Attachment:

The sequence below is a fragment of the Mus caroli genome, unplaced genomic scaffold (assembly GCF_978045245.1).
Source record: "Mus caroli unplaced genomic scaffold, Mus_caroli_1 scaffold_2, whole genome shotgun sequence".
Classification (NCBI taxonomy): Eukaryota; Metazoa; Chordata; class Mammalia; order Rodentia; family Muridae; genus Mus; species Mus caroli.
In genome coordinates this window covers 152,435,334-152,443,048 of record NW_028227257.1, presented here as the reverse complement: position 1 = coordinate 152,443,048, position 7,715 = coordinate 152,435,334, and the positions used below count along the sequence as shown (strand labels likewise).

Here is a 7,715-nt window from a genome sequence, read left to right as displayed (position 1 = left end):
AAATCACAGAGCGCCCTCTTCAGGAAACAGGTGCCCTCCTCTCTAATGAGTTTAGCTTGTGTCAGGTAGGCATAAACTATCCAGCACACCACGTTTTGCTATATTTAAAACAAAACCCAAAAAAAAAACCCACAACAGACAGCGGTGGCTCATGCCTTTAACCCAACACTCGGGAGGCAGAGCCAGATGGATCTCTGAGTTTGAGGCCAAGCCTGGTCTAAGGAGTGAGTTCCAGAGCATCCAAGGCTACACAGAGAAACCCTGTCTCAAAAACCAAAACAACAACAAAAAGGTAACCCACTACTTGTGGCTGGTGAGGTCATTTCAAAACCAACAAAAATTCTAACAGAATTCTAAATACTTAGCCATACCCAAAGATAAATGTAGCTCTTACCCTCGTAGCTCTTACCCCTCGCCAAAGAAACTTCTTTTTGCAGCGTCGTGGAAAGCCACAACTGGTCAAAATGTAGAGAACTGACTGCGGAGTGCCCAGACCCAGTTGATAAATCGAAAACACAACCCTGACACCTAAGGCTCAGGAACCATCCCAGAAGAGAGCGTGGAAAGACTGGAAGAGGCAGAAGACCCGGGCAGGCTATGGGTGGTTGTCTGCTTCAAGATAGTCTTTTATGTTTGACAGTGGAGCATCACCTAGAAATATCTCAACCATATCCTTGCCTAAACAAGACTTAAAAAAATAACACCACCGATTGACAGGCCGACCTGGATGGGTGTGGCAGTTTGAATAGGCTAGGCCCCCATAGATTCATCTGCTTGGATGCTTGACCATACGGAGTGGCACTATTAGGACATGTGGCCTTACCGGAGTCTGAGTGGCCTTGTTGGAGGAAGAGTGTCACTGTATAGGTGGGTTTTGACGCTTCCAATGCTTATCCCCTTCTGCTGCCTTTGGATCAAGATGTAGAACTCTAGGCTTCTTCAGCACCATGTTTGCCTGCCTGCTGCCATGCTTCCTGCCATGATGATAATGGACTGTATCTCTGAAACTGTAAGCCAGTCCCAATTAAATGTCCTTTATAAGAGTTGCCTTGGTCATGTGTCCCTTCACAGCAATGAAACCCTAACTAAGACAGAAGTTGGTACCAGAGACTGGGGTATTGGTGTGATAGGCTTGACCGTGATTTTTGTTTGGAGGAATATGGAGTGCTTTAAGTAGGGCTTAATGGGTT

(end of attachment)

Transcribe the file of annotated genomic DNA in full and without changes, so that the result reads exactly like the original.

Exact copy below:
The sequence below is a fragment of the Mus caroli genome, unplaced genomic scaffold (assembly GCF_978045245.1).
Source record: "Mus caroli unplaced genomic scaffold, Mus_caroli_1 scaffold_2, whole genome shotgun sequence".
Classification (NCBI taxonomy): Eukaryota; Metazoa; Chordata; class Mammalia; order Rodentia; family Muridae; genus Mus; species Mus caroli.
In genome coordinates this window covers 152,435,334-152,443,048 of record NW_028227257.1, presented here as the reverse complement: position 1 = coordinate 152,443,048, position 7,715 = coordinate 152,435,334, and the positions used below count along the sequence as shown (strand labels likewise).

Here is a 7,715-nt window from a genome sequence, read left to right as displayed (position 1 = left end):
AAATCACAGAGCGCCCTCTTCAGGAAACAGGTGCCCTCCTCTCTAATGAGTTTAGCTTGTGTCAGGTAGGCATAAACTATCCAGCACACCACGTTTTGCTATATTTAAAACAAAACCCAAAAAAAAAACCCACAACAGACAGCGGTGGCTCATGCCTTTAACCCAACACTCGGGAGGCAGAGCCAGATGGATCTCTGAGTTTGAGGCCAAGCCTGGTCTAAGGAGTGAGTTCCAGAGCATCCAAGGCTACACAGAGAAACCCTGTCTCAAAAACCAAAACAACAACAAAAAGGTAACCCACTACTTGTGGCTGGTGAGGTCATTTCAAAACCAACAAAAATTCTAACAGAATTCTAAATACTTAGCCATACCCAAAGATAAATGTAGCTCTTACCCTCGTAGCTCTTACCCCTCGCCAAAGAAACTTCTTTTTGCAGCGTCGTGGAAAGCCACAACTGGTCAAAATGTAGAGAACTGACTGCGGAGTGCCCAGACCCAGTTGATAAATCGAAAACACAACCCTGACACCTAAGGCTCAGGAACCATCCCAGAAGAGAGCGTGGAAAGACTGGAAGAGGCAGAAGACCCGGGCAGGCTATGGGTGGTTGTCTGCTTCAAGATAGTCTTTTATGTTTGACAGTGGAGCATCACCTAGAAATATCTCAACCATATCCTTGCCTAAACAAGACTTAAAAAAATAACACCACCGATTGACAGGCCGACCTGGATGGGTGTGGCAGTTTGAATAGGCTAGGCCCCCATAGATTCATCTGCTTGGATGCTTGACCATACGGAGTGGCACTATTAGGACATGTGGCCTTACCGGAGTCTGAGTGGCCTTGTTGGAGGAAGAGTGTCACTGTATAGGTGGGTTTTGACGCTTCCAATGCTTATCCCCTTCTGCTGCCTTTGGATCAAGATGTAGAACTCTAGGCTTCTTCAGCACCATGTTTGCCTGCCTGCTGCCATGCTTCCTGCCATGATGATAATGGACTGTATCTCTGAAACTGTAAGCCAGTCCCAATTAAATGTCCTTTATAAGAGTTGCCTTGGTCATGTGTCCCTTCACAGCAATGAAACCCTAACTAAGACAGAAGTTGGTACCAGAGACTGGGGTATTGGTGTGATAGGCTTGACCGTGATTTTTGTTTGGAGGAATATGGAGTGCTTTAAGTAGGGCTTAATGGGTT